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Entered according to Act of Congress, in the year 1875,

BY JOHNSON, WILSON & CO.,

In the Office of the Librarian of Congress, at Washington.

Electrotyped by SMITH & MCDOUGAL

Printed by
J. F. TROW & SON.

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UR country, as known to civilized men, is young in years and without antiquity of Art, Science, Literature or Government, measured

by the standards of other continents. It is in a New World, as the chroniclers have called it; its existence suspected by the ancients but proven only in the later periods of history. Yet its people possess the treasures of the experience of ages, and the results of the progress of the human race from pre-historic times. With these treasures they have bought wisdom wherewith to construct, with wonderful celerity, the fabric of a nation marvellous in its strength and resources developed and undeveloped.

It is only yesterday in the calendar of the earth's existence, when the fact was first made known to modern men, that our planet was a globe, and that in the waters between the western coasts of Europe and Africa and the eastern coasts of Asia, there lay a vast continent teeming with life, wealth and beauty. For generations after that discovery, it was wrapped in profound mystery, the subject of wild conjecture and tales of wonder. Then newly-awakened moral forces impelled brave and earnest men and women to venture across the Atlantic Ocean and establish homes in the virgin wil. derness. So began the heroic age of our Republic, in which time were planted the germs of the great commonwealths that compose this nation.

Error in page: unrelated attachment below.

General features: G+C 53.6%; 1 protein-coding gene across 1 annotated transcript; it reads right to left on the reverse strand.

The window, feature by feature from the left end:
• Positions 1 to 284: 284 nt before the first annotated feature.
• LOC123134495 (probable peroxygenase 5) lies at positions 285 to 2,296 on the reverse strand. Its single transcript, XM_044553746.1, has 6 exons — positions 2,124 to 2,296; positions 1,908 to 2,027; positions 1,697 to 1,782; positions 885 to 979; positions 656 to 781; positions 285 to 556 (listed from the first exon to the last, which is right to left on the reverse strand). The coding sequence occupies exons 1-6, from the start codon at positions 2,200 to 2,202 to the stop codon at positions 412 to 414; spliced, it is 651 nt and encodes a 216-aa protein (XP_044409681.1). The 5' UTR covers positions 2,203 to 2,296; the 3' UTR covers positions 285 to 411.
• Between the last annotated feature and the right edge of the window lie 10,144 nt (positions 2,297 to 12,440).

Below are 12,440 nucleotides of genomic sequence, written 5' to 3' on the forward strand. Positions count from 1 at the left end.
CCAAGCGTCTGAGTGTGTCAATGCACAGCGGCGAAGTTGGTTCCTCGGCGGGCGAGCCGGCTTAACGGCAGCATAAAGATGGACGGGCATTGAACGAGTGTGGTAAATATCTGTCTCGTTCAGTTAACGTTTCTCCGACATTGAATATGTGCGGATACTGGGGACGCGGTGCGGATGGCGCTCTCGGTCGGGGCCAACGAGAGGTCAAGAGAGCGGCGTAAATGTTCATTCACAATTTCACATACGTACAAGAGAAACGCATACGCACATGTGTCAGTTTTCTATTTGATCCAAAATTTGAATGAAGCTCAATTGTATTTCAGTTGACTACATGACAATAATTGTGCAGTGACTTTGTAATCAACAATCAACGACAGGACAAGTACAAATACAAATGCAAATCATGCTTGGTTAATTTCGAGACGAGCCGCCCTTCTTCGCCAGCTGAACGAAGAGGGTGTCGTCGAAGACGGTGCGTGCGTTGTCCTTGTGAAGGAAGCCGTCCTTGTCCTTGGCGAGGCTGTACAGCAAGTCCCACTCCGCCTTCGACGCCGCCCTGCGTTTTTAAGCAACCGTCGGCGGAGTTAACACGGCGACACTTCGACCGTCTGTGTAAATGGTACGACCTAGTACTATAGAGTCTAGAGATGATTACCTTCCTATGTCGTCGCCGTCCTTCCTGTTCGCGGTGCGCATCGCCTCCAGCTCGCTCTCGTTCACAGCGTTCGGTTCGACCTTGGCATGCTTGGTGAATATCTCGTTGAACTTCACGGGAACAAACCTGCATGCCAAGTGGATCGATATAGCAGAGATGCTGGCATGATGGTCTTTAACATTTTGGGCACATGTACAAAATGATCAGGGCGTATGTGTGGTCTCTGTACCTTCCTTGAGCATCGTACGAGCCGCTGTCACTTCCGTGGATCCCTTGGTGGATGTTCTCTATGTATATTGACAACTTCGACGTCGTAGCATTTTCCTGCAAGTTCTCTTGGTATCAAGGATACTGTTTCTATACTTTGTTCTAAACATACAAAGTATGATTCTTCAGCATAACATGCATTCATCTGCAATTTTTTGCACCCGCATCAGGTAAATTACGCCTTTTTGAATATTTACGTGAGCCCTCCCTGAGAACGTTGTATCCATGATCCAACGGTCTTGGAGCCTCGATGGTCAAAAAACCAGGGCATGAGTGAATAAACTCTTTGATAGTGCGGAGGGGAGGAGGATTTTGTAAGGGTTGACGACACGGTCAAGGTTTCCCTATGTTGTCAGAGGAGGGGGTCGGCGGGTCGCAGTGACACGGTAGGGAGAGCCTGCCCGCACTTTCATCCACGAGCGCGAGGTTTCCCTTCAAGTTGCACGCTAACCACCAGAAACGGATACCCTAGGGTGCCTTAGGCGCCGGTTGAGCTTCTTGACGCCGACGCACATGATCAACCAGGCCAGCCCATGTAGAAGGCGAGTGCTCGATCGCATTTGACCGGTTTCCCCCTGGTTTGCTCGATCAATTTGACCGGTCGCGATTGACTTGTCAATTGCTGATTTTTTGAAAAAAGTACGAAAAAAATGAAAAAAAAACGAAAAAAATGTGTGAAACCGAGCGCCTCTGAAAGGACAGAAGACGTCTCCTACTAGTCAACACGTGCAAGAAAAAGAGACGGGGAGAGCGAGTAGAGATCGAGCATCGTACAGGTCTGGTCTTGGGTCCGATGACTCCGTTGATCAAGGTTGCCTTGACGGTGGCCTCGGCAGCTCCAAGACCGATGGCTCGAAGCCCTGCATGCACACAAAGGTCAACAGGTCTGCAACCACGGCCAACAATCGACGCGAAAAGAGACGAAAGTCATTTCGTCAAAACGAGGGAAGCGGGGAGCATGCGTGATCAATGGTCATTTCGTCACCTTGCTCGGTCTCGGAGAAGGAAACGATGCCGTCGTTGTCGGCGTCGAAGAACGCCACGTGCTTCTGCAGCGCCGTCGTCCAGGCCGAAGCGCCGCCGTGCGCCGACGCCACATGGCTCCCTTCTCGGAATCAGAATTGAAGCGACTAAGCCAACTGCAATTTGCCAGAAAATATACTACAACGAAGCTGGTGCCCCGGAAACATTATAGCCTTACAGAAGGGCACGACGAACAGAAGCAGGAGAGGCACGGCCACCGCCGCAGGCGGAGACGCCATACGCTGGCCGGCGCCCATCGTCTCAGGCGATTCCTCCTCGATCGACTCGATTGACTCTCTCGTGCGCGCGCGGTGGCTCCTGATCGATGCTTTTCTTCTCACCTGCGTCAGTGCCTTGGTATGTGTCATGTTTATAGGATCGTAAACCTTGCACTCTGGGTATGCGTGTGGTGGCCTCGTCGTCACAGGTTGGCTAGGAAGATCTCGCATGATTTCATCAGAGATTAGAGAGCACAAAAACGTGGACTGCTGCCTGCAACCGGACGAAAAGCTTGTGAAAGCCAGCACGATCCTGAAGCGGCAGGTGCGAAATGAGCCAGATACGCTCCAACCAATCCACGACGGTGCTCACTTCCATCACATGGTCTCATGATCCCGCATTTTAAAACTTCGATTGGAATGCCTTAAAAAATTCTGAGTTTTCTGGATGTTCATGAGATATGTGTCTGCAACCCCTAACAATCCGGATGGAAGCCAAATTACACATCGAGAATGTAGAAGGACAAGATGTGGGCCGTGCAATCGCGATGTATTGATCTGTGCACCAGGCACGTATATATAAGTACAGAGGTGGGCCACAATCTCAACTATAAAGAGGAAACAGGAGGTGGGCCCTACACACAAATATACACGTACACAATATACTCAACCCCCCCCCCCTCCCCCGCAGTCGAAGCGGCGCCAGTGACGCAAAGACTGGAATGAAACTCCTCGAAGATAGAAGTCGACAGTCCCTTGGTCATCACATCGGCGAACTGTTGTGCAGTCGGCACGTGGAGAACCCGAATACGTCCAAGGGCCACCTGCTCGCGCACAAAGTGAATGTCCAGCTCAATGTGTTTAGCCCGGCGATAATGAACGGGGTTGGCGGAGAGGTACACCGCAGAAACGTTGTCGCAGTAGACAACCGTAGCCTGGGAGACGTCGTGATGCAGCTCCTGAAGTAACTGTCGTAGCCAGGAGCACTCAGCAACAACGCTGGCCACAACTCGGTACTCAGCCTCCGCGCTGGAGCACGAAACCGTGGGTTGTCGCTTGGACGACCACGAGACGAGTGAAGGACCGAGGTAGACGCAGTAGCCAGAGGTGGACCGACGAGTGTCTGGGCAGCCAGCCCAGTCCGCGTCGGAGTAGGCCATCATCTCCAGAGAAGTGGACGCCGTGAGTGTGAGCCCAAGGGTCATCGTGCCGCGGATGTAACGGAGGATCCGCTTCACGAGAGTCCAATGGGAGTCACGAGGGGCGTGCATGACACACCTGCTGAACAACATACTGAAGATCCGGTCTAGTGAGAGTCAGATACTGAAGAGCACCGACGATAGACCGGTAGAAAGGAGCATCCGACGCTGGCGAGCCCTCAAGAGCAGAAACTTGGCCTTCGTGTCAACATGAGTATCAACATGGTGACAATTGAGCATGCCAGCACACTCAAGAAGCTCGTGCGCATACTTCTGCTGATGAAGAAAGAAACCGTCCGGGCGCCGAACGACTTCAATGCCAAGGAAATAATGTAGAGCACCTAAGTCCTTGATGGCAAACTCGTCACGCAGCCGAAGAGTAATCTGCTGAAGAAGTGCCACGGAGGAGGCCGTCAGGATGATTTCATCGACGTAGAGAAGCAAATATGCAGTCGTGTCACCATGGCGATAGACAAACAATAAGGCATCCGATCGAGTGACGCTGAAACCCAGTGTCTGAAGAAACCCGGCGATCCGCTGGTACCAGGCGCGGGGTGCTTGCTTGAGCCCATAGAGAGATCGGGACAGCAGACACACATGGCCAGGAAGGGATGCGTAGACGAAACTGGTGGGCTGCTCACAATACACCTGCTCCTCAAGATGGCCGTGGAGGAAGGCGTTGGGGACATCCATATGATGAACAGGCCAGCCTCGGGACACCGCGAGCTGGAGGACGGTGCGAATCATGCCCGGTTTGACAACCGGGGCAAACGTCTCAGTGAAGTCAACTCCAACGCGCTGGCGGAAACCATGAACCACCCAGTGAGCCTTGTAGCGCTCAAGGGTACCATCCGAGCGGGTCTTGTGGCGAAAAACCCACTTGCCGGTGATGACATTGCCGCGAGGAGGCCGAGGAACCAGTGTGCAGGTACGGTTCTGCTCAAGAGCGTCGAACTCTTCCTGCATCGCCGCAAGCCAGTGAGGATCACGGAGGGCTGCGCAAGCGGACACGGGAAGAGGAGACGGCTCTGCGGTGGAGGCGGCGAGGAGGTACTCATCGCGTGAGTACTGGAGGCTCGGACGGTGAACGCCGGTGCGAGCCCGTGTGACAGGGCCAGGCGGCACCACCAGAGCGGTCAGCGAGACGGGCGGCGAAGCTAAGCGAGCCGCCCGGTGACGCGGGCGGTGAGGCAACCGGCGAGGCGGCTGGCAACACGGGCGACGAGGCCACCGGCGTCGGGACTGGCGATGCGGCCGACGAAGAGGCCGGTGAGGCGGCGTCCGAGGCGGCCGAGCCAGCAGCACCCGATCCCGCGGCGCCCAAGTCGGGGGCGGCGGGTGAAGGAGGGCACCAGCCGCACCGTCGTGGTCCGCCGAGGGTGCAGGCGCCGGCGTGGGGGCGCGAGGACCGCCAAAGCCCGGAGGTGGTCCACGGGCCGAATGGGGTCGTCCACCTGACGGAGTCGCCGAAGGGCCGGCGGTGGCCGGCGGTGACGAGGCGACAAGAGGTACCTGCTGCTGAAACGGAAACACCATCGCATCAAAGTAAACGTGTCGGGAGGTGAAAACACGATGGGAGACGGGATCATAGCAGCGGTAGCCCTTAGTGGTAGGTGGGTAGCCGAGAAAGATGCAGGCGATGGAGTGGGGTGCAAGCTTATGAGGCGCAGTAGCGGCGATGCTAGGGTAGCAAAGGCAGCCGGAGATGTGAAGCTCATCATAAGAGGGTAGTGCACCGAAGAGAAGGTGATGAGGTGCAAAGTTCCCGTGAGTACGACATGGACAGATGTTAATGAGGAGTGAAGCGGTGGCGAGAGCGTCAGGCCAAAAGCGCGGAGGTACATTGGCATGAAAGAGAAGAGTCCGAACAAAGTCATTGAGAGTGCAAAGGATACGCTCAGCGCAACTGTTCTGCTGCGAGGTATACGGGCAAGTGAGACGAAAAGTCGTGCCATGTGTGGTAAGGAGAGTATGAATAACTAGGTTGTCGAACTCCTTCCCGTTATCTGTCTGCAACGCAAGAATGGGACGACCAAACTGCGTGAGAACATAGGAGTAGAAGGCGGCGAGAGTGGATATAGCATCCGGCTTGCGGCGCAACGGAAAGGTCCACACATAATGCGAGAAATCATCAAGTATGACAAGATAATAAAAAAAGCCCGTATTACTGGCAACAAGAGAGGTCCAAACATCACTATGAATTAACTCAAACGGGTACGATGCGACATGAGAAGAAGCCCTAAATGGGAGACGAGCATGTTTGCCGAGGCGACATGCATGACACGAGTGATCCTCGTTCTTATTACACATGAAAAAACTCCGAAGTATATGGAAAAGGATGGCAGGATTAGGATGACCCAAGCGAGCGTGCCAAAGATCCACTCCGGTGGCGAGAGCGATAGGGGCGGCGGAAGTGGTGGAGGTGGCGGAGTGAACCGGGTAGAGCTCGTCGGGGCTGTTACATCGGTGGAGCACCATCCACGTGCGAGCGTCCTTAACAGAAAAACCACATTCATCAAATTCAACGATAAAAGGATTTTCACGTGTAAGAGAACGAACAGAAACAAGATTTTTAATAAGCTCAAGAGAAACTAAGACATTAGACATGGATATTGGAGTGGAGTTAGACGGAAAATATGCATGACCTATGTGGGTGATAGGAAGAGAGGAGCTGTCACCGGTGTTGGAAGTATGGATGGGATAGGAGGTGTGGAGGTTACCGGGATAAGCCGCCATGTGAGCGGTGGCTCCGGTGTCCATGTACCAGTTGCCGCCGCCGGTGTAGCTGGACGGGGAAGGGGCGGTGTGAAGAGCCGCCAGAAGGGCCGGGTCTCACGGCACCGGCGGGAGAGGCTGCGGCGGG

The story of the growth of the Republic since the planting of those germs, is deeply interesting in incident and rich in suggestions. It is full of picturesque passages which give life and color to the less attractive details, making the whole a fascinating drama. I have endeavored, in the following pages, to unfold that story in language so plain and in form so simple, that whole households may be interested and instructed by the reading of it. Greater prominence than usual has been given to what may be called the

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